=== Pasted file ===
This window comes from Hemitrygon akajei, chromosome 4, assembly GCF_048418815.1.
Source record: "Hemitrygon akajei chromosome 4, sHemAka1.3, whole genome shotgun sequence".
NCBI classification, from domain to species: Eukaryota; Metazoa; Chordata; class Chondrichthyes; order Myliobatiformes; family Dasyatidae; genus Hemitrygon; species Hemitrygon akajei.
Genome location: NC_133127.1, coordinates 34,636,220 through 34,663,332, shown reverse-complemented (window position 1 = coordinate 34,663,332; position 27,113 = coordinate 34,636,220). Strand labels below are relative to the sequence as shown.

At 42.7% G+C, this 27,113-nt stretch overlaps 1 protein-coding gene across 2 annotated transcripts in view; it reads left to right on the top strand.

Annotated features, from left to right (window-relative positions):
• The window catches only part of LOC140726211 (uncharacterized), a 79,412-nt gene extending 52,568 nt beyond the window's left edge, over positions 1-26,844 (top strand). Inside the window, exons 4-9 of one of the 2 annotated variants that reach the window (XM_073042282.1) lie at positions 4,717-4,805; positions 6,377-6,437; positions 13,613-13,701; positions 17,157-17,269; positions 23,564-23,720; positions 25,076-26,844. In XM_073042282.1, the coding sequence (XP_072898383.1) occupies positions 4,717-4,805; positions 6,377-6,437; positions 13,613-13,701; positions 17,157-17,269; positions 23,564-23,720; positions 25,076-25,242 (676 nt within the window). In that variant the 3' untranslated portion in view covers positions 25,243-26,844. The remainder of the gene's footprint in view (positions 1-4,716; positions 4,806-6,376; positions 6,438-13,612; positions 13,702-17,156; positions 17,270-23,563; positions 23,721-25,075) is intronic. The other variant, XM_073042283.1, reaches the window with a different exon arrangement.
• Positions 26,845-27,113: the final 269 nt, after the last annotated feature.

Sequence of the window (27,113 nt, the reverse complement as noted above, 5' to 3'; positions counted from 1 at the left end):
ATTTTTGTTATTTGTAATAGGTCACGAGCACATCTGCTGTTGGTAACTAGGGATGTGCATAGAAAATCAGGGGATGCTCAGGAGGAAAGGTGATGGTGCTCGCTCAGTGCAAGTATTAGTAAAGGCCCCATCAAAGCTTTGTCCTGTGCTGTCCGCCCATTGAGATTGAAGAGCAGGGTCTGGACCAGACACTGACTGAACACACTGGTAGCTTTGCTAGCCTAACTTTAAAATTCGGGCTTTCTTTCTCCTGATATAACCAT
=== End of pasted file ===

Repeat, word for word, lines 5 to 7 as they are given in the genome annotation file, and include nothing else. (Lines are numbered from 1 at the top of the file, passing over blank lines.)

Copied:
At 42.7% G+C, this 27,113-nt stretch overlaps 1 protein-coding gene across 2 annotated transcripts in view; it reads left to right on the top strand.

Annotated features, from left to right (window-relative positions):
• The window catches only part of LOC140726211 (uncharacterized), a 79,412-nt gene extending 52,568 nt beyond the window's left edge, over positions 1-26,844 (top strand). Inside the window, exons 4-9 of one of the 2 annotated variants that reach the window (XM_073042282.1) lie at positions 4,717-4,805; positions 6,377-6,437; positions 13,613-13,701; positions 17,157-17,269; positions 23,564-23,720; positions 25,076-26,844. In XM_073042282.1, the coding sequence (XP_072898383.1) occupies positions 4,717-4,805; positions 6,377-6,437; positions 13,613-13,701; positions 17,157-17,269; positions 23,564-23,720; positions 25,076-25,242 (676 nt within the window). In that variant the 3' untranslated portion in view covers positions 25,243-26,844. The remainder of the gene's footprint in view (positions 1-4,716; positions 4,806-6,376; positions 6,438-13,612; positions 13,702-17,156; positions 17,270-23,563; positions 23,721-25,075) is intronic. The other variant, XM_073042283.1, reaches the window with a different exon arrangement.